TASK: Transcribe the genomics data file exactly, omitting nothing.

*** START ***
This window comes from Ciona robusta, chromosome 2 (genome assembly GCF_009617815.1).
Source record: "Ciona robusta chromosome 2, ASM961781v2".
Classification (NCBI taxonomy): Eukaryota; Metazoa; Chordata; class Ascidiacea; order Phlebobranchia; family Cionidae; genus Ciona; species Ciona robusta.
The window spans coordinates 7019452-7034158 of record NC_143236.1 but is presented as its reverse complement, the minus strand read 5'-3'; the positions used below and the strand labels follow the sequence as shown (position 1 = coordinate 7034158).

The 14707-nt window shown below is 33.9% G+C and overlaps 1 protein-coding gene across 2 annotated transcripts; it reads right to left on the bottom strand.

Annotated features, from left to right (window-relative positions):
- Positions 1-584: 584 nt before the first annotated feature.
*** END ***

This window comes from Ciona robusta, chromosome 2 (genome assembly GCF_009617815.1).
Source record: "Ciona robusta chromosome 2, ASM961781v2".
Classification (NCBI taxonomy): Eukaryota; Metazoa; Chordata; class Ascidiacea; order Phlebobranchia; family Cionidae; genus Ciona; species Ciona robusta.
The window spans coordinates 7019452-7034158 of record NC_143236.1 but is presented as its reverse complement, the minus strand read 5'-3'; the positions used below and the strand labels follow the sequence as shown (position 1 = coordinate 7034158).

The 14707-nt window shown below is 33.9% G+C and overlaps 1 protein-coding gene across 2 annotated transcripts; it reads right to left on the bottom strand.

Annotated features, from left to right (window-relative positions):
- Positions 1-584: 584 nt before the first annotated feature.